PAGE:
Eurobonds could contribute to the denouement of Europe’s sovereign debt crisis in a number of ways. Many proposals seek to increase liquidity in Europe’s markets, and at the same time they wish to lower the cost of borrowing for highly indebted member state governments. The problem is that they rarely explain, who is liable for the Euro-debt, because the EU or the Euro Area does not have its own tax base from which the debt could be serviced. If member states are liable for Eurobonds, there is the risk that some will have to pay for others without being able to decide the underlying policies.
For this reason, I have proposed Union Bonds, which would pool national sovereign debt into a portfolio that reflects the whole Euro Area without additional burden. It would generate significant improvements over the present situation:
- First, Union Bonds would generate a large and deep European bond market. An independent Trust or the future ESM would buy nationally issued debt and bundle it into a new security called Union Bond. Gradually Union Bonds would absorb all national debt securities and become the representative benchmark for the Euro Area. This substitution does not require Union Bonds to have the status of sovereign debt.
- Second, Union Bonds would reduce the risks of a banking crisis following a sovereign default, because they reduce the concentrated exposure on some risky assets. Banks could sell Southern European debt to the Trust and in exchange buy Union Bonds. Thus the liquidity in European bond markets is improved overall.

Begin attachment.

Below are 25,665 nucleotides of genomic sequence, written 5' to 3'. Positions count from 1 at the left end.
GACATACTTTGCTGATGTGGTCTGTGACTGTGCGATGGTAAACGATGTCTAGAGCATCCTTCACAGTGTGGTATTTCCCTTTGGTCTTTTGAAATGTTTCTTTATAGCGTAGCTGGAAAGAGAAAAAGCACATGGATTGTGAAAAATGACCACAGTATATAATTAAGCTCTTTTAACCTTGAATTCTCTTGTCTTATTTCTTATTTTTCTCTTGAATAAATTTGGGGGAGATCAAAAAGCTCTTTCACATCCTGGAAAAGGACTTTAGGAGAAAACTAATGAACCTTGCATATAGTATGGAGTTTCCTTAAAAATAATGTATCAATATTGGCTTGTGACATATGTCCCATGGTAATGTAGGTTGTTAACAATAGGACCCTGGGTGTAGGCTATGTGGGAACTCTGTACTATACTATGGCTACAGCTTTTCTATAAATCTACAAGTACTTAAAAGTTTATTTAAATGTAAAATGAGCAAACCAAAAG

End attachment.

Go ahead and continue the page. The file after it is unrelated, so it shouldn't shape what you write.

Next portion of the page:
- Third, all member states still need to issue debt in primary markets on their own merits. Governments which can borrow at low-interest do not lose this advantage; nor do they have to bail out or pay for the high-interest debt of their partners. Because vigilant markets will asses default risks and ensure market transparency, Union Bonds will minimize moral hazard problems,.
- Forth, because the Trust can also intervene in primary markets, Union Bonds can reduce the cost of borrowing for highly indebted governments.
- Fifth, the Trust can thereby replace the market stabilization function of the ECB’s direct bond purchases in the secondary market. Moreover, the ECB could swap its portfolio of risky sovereign debt against less risky Union Bonds.
- Sixth, by Europeanizing public debt, Union Bonds would also stabilize private bond markets. Because banks would not have to fear liquidity bottlenecks, they would continue to fund profitable investment opportunities and thereby support economic growth and the sustainability of debt.
Problems with the liquidity and sustainability of public debt are not unique to Europe. They are inherently linked to the process of monetary integration. An early historical example is the United States. In 1790, Alexander Hamilton, the first Secretary of the Treasury of the United States, managed to make a famous deal whereby the federal government would assume state debts incurred during the Revolution. Hamilton encountered a lot of resistance, but he established a clear and discernable reimbursement policy that inspired investors’ trust and laid the foundations for the United States’ economic future. Europe has its Hamiltonian moment now.